“So it is an individual’s behaviour that can prevent people from catching the virus. Avoid crowded places, meet people outdoors and if you cannot avoid them, then you wear a good well-fitted mask that covers your nose and mouth completely.”

‘Still learning of variant detected in India’

The WHO scientist also said that the organisation is still learning about the variant first detected in India.

“Mainly from the studies coming from the United Kingdom because this variant is becoming the dominant variant there,” she said. “It is 50 times more transmissible than the Alpha variant.

“Alpha variant, first spotted in the UK in 2020, was 40-50 times more transmissible than the original Wuhan strain,” she added. “On clinical severity, it’s not clear yet and that’s where we need data from India.

“In response to vaccines, the emerging data shows that neutralising antibodies titres are reduced by several folds, around 5 to 7 times against the Delta variant… which means that you need a higher level of neutralising antibodies in order to neutralise this particular virus,” she said.

‘World may attain herd immunity if 70-80% population vaccinated’

Dr Swaminathan said that as of now, the exact level at which the world will attain herd immunity is not known but “it will be around 70%-80 per cent of the total population”.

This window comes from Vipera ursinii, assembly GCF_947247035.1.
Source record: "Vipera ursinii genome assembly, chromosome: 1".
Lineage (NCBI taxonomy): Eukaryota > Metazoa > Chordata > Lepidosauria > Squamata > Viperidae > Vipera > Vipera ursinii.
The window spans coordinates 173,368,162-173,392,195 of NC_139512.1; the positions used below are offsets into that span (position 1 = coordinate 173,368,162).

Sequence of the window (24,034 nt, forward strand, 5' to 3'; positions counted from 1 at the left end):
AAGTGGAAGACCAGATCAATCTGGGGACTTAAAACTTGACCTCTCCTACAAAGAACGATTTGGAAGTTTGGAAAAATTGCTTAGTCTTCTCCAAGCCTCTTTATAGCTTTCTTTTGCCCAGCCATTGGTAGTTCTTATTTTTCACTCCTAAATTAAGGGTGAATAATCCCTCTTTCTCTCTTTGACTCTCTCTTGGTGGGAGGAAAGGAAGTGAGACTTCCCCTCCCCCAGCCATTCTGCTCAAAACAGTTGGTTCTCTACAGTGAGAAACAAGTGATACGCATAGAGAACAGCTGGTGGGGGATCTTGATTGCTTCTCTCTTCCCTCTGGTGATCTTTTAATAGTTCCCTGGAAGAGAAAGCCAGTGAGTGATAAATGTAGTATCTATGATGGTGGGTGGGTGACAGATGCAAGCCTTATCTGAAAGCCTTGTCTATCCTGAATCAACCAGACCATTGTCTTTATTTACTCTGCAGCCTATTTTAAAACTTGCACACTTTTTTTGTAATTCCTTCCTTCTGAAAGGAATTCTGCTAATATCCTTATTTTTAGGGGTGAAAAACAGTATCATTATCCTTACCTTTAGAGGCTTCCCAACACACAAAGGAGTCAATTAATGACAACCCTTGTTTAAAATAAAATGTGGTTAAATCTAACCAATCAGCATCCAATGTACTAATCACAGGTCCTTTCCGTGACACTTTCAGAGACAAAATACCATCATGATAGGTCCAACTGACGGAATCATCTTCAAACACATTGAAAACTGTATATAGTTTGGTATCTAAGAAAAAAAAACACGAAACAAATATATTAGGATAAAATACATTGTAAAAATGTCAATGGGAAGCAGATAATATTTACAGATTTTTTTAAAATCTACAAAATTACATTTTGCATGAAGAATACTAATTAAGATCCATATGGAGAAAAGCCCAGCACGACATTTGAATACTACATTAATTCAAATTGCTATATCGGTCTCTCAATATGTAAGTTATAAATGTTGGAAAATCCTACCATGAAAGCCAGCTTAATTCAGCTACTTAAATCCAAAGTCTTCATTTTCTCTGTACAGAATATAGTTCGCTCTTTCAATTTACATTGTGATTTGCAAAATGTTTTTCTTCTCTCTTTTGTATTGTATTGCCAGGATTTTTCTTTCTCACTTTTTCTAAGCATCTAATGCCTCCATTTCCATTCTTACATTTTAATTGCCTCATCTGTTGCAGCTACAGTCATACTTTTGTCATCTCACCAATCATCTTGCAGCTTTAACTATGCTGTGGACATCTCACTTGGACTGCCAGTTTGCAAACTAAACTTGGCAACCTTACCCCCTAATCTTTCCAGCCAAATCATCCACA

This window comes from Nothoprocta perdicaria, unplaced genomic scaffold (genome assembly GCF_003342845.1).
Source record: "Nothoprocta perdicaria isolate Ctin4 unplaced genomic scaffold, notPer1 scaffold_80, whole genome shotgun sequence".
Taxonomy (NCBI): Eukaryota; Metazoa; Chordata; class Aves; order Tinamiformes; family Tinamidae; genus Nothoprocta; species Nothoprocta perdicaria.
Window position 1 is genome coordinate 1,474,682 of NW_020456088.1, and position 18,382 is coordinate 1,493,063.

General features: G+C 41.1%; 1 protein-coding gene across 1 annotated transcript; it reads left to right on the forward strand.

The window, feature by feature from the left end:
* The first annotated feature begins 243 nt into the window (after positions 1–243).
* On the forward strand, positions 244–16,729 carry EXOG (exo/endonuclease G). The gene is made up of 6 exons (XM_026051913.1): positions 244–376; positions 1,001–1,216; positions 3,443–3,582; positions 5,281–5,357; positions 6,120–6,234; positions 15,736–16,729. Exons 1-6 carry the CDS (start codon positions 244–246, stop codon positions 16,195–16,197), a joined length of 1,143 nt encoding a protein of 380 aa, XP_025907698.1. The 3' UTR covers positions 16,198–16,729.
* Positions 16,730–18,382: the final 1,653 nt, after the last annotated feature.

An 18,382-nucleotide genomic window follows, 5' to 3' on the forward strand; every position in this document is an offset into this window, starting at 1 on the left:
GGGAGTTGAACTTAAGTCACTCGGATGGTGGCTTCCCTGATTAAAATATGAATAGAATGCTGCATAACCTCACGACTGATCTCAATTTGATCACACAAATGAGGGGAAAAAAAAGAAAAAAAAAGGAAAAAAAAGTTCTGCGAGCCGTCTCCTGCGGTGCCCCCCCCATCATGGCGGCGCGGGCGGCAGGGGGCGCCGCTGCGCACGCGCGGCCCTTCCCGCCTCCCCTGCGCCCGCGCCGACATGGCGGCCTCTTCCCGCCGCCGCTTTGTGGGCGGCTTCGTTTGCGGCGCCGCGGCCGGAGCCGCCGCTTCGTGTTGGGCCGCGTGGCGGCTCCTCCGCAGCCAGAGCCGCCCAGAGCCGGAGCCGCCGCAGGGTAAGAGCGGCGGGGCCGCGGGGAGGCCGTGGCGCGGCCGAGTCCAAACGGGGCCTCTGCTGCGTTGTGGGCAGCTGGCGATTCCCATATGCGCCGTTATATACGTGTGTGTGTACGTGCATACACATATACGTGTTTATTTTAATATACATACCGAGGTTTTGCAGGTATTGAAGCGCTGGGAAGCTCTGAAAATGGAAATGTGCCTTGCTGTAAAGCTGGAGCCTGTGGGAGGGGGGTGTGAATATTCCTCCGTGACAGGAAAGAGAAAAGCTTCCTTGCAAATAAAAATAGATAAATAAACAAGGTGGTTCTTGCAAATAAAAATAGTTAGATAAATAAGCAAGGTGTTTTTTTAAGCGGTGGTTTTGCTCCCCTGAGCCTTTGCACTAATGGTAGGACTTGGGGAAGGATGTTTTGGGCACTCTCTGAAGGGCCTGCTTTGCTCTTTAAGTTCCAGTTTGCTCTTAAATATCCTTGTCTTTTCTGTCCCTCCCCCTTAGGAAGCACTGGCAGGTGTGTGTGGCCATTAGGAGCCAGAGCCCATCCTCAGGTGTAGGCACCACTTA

“The more transmissible the variant, the higher the percent of people that need to be protected,” she said, while adding that “if the R0 (R naught) is 2.5, then you have to vaccinate around 66 per cent of the population to get herd immunity. It could be in the range of 70-80 per cent.”

She pointed out that right now, the global coverage is very low, probably under 5 per cent. “If you look at high income countries, and then low income countries, you will see the high difference in coverage,” she said. “Global average does not mean anything. Some countries are moving to 40 to 60 per cent of coverage while other countries are still less than one per cent.

“So what we are hoping is that there will be 30 per cent coverage in every country by the end of this year and 60 per cent by the middle of next year,” she added.

(Edited by Arun Prashanth)